Today I was doing my daily research on cool old motorcycles and started finding an interesting pattern, small displacement motorcycles seem to live on decade after decade with minor changes, but larger bikes come and go and change every couple of years. My closest reference is the Honda 350. Honda built that model for years with little changes and was the largest selling motorcycle in the world. Sure, the CB750 was a world changer and spawned the ‘Superbike’ (actually, Triumph trumped them on that one with the Trident, but Honda got the title…), but while everybody was one-upping each other in the performance range, smaller bikes just kept selling.
A great example of small displacement bikes that just kept selling and going strong was the Moto Guzzi Airone 250. This was a bike that was born in the 1930’s and finally retired in 1957. The Falcone (500cc) was the better known of the two Guzzi singles but the Airone was the better seller. In Italy,the Airone was up against scooters and ultra lightweight two strokes for market share and was considered a ‘big’ motorbike. If you had a an Airone you were definitely in the big leagues, the Falcone in its home market was considered too big?!
Early on the Airone was a very simple motorcycle, a pressed steel frame, girder front suspension and an eye-popping 10 horsepower that would propel the little single to a top speed of 60 mph! Pretty impressive for its time, but still the Airone was considered a very sedate motorcycle.
1948 brought out the ‘Sport’ version of the 250 single. The motor was pumped up to 13.5 horsepower and the top speed went up to 75 mph…now were getting serious here! The styling became a bit more ‘dashing’ with the new paint job and ‘Fishtail’ muffler,the new muffler did more than just look good, it did add a bit of power to the little single and it sounded much more robust (as robust as a 250 single can sound). You could get a speedo and a tach for the bike as options but as was the common thought of the day “If you have to check your speed, you’re not going fast enough”. The Airone was Moto Guzzi’s best selling single through the 1950’s outselling the Falcone four to one. It was also Italy’s most popular lightweight motorcycle at the time.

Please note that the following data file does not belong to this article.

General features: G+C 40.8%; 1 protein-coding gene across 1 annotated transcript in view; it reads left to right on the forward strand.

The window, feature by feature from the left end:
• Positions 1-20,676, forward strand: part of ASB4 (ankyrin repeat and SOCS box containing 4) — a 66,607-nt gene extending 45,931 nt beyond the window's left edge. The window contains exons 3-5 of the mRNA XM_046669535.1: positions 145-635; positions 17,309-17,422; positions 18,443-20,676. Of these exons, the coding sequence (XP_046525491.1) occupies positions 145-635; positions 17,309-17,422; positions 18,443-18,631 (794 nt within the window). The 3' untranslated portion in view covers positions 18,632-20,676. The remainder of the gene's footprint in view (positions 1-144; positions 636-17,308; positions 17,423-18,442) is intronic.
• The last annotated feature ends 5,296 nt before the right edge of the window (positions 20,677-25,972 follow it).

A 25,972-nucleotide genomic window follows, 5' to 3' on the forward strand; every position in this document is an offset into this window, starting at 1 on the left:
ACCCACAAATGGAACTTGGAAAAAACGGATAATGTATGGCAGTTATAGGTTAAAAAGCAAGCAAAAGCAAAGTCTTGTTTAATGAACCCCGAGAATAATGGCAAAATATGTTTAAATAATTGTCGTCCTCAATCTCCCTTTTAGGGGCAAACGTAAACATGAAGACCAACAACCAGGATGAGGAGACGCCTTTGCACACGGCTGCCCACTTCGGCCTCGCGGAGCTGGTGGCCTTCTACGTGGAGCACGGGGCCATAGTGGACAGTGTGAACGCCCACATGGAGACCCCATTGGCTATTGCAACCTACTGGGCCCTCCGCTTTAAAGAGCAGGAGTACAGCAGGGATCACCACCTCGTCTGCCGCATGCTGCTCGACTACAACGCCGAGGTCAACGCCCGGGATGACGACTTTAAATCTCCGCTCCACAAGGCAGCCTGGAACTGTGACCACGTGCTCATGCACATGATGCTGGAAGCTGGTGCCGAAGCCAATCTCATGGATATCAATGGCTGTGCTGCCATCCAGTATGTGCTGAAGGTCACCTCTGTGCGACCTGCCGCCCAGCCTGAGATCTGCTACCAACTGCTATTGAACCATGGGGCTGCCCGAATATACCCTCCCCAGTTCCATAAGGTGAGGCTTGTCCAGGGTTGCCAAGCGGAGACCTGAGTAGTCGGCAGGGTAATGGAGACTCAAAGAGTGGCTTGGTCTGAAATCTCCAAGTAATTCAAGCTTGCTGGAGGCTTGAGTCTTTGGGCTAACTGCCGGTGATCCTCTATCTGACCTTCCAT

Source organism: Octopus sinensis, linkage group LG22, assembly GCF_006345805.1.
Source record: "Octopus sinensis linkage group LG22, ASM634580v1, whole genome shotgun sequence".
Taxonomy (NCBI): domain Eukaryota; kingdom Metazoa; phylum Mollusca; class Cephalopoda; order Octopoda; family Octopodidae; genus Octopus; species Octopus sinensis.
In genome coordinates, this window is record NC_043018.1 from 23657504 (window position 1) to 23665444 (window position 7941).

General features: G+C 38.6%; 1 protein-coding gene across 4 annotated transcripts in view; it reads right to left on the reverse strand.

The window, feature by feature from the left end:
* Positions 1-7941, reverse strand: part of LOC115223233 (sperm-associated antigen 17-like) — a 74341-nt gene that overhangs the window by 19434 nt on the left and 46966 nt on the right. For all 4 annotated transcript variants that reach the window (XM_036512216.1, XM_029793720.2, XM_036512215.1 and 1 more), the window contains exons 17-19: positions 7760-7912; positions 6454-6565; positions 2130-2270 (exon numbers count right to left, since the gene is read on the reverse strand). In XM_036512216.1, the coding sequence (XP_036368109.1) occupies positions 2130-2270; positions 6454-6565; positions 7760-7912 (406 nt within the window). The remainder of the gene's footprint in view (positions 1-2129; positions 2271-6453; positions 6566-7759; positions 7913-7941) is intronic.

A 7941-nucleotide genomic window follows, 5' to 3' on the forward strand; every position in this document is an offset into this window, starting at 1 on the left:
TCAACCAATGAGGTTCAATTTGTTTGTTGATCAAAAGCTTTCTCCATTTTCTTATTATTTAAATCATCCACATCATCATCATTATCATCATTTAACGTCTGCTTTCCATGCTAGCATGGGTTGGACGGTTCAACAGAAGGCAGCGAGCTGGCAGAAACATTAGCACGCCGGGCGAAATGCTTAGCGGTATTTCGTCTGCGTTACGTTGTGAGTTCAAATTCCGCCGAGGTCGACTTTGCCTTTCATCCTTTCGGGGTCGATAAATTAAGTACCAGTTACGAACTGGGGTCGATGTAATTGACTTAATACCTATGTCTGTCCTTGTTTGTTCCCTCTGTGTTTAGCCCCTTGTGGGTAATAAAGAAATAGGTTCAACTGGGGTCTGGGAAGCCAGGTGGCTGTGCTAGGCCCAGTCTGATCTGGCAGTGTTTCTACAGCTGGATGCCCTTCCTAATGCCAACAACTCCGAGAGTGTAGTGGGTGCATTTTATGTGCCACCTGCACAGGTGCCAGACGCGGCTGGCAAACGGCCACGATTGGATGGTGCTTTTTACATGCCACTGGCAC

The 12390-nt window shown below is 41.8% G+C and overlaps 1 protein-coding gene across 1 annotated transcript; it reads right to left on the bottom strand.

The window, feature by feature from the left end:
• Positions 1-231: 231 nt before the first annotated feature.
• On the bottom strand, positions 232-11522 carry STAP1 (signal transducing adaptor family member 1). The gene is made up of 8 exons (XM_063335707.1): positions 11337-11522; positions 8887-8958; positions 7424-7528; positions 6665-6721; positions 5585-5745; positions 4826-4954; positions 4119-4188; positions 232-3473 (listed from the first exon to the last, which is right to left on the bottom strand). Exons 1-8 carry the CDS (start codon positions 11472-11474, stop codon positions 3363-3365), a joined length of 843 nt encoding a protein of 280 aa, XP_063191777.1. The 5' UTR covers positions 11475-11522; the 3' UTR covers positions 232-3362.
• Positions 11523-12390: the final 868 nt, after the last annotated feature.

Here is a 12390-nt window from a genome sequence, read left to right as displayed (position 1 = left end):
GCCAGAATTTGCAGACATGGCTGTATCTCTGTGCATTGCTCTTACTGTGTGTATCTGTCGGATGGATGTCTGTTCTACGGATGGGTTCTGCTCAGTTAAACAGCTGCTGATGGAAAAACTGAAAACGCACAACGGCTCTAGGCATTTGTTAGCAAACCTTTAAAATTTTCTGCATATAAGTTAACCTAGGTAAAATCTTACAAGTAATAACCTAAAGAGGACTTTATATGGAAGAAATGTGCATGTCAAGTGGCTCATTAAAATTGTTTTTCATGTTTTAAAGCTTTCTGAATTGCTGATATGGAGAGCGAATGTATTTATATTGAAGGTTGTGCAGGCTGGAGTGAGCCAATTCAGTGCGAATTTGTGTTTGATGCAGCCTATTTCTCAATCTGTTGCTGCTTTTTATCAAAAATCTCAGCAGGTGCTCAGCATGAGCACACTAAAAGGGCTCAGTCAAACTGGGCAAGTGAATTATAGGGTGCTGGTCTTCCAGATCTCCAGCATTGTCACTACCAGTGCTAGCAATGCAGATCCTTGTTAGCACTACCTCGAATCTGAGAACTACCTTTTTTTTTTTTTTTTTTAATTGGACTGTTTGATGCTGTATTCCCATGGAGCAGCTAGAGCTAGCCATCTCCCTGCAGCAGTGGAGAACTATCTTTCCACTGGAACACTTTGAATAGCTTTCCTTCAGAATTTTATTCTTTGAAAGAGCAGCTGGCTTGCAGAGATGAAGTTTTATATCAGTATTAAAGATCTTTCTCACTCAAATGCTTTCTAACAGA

Today I found a very nice Moto Guzzi Airone 250 Sport on ebay that is selling for what I believe is a somewhat reasonable price considering some I have seen on the market and the fact that there are very few around here in the US. This particular Airone is a 1950 Sport model in really good condition that would only need a basic going through to make a fun rider right now. It’s not a show bike it is a rider…you show up at your local Sunday ride hang out on this bike with the ‘baloney cutter’ flywheel spinning away, you will have a crowd instantly…don’t expect to be eating breakfast all too soon.
For more info and pics, click on the pics below. Nice bike, it ain’t cheap but rare and unique bikes from this era never are. They are worth it however.